[3] Defendant first contends that the trial court erred by admitting statements by Riley through the testimony of Officer Myers and Officer Eugene Riddick, another officer with the Caswell County Sheriff's Office investigating the shooting. The officers testified that Riley told them on 22 November 2001 that defendant came home to get a long gun with a scope, telling her that he was going hunting. Reporting from their notes, they further testified that she told them defendant was drunk, irate, bleeding from the face, and that he fell out the door. The officers also noted that Riley had told them that defendant and Bigelow did not get along and that defendant was becoming more uncontrollable.
    The State argues that Riley's statements were corroborative of her earlier testimony where she described for the jury asubstantially similar course of events. While we may be inclined to find that Riley's statements were corroborative of her earlier testimony, and thus admissible, we are convinced that the absence of these statements would not have changed the jury's verdict. See State v. Howard, 320 N.C. 718, 724, 360 S.E.2d 790, 793-94 (1987) (discussing corroborative testimony). The jury heard evidence of an earlier fight between defendant and Bigelow; positive voice identification of defendant as the shooter by two people who had known him his whole life; the fact that police had tracked defendant from the scene of the shooting and were able to connect the pants he was wearing to cloth found at the scene; and that defendant had a long rifle in his truck. Thus, this assignment of error is overruled.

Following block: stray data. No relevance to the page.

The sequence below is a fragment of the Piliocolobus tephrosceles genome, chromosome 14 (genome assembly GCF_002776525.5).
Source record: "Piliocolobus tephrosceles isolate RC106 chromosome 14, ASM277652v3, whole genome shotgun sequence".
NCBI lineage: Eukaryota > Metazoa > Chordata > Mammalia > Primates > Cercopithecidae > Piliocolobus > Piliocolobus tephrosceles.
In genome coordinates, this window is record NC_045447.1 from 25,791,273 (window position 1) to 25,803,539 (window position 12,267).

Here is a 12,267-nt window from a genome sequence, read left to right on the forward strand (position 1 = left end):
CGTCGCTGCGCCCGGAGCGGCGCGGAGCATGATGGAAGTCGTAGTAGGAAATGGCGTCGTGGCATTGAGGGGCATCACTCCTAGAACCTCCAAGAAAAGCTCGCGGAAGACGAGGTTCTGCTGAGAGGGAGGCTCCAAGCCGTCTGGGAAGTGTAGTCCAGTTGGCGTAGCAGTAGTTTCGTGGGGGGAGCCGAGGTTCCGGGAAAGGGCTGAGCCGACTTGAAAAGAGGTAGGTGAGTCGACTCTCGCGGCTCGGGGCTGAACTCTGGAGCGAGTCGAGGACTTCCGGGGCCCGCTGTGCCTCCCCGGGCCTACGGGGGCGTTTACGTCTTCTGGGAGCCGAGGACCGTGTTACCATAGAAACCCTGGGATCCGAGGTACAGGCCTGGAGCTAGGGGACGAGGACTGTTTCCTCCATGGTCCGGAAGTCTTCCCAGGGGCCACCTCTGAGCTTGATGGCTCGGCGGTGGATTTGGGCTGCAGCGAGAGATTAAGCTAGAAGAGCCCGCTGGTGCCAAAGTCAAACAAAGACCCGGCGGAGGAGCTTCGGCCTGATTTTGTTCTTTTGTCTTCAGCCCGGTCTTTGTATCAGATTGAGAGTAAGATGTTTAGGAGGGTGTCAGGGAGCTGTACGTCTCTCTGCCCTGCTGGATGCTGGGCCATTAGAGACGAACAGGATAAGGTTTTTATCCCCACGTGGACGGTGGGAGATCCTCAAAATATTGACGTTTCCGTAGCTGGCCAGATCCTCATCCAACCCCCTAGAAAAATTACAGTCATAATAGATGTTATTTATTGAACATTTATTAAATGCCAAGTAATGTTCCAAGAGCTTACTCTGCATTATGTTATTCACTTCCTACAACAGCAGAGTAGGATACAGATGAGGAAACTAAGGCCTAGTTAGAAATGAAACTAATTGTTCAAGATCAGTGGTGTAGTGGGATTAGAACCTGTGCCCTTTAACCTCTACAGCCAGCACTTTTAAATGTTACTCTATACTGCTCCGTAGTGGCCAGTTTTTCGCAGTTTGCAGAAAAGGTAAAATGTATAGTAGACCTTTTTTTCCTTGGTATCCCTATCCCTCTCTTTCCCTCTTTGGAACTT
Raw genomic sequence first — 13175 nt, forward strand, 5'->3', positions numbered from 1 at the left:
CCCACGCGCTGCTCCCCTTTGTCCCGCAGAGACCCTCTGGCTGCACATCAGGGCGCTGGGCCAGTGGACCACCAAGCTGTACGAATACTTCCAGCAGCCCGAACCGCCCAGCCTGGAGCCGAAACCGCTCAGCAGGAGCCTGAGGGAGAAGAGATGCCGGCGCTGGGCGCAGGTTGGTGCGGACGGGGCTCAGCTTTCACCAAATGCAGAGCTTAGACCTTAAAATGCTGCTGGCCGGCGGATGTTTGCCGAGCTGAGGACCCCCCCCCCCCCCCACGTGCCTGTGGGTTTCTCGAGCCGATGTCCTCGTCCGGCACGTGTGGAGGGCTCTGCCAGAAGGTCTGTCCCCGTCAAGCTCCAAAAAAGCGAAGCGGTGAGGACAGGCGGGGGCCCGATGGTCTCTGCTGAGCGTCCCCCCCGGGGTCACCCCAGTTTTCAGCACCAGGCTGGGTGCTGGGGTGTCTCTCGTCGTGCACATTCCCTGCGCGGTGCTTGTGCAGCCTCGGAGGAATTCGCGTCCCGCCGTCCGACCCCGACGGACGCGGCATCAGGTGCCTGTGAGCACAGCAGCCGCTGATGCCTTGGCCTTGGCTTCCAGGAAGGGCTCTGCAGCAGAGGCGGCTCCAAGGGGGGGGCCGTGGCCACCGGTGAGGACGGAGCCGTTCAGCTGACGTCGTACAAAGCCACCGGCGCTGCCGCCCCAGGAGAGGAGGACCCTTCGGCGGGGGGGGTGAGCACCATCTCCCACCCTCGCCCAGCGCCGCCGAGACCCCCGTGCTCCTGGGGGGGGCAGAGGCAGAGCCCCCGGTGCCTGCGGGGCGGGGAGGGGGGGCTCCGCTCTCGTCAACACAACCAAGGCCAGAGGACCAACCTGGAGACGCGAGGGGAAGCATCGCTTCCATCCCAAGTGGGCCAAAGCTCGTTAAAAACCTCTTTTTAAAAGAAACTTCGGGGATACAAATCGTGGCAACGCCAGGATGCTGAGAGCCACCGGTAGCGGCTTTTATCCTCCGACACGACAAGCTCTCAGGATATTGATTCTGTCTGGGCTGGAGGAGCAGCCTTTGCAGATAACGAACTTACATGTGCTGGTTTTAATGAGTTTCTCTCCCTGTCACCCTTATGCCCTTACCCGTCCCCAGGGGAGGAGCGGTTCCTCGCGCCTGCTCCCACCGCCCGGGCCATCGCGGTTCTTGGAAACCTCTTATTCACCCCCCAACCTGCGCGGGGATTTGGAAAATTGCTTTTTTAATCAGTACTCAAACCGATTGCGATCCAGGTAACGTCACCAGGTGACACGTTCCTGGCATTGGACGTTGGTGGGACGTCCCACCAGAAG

[4] Next, defendant contends that the trial court erred in admitting testimony that at various times he declined to make a statement to investigators. We disagree. At trial, Officer Myers testified about his interaction with defendant during defendant's arrest. He said that defendant had been drinking, was found hiding in a shower, and charged at an officer once he was discovered. The State then asked Officer Myers questions regarding defendant's demeanor following his arrest. It was while answering these questions that Officer Myers described instances in which defendant refused to make a statement.
    A defendant has the right to remain silent, and the State cannot use his exercise of that right as evidence that he is guilty. State v. Ladd , 308 N.C. 272, 283, 302 S.E.2d 164, 171(1983) (“We have consistently held that the State may not introduce evidence that a defendant exercised his Fifth Amendment right to remain silent.”). Nonetheless, when reviewed for plain error, a witness's incidental testimony that a defendant exercised his right to silence may be a de minimis violation and not prejudicial. See State v. Bishop, 346 N.C. 365, 385, 488 S.E.2d 769, 779 (1997).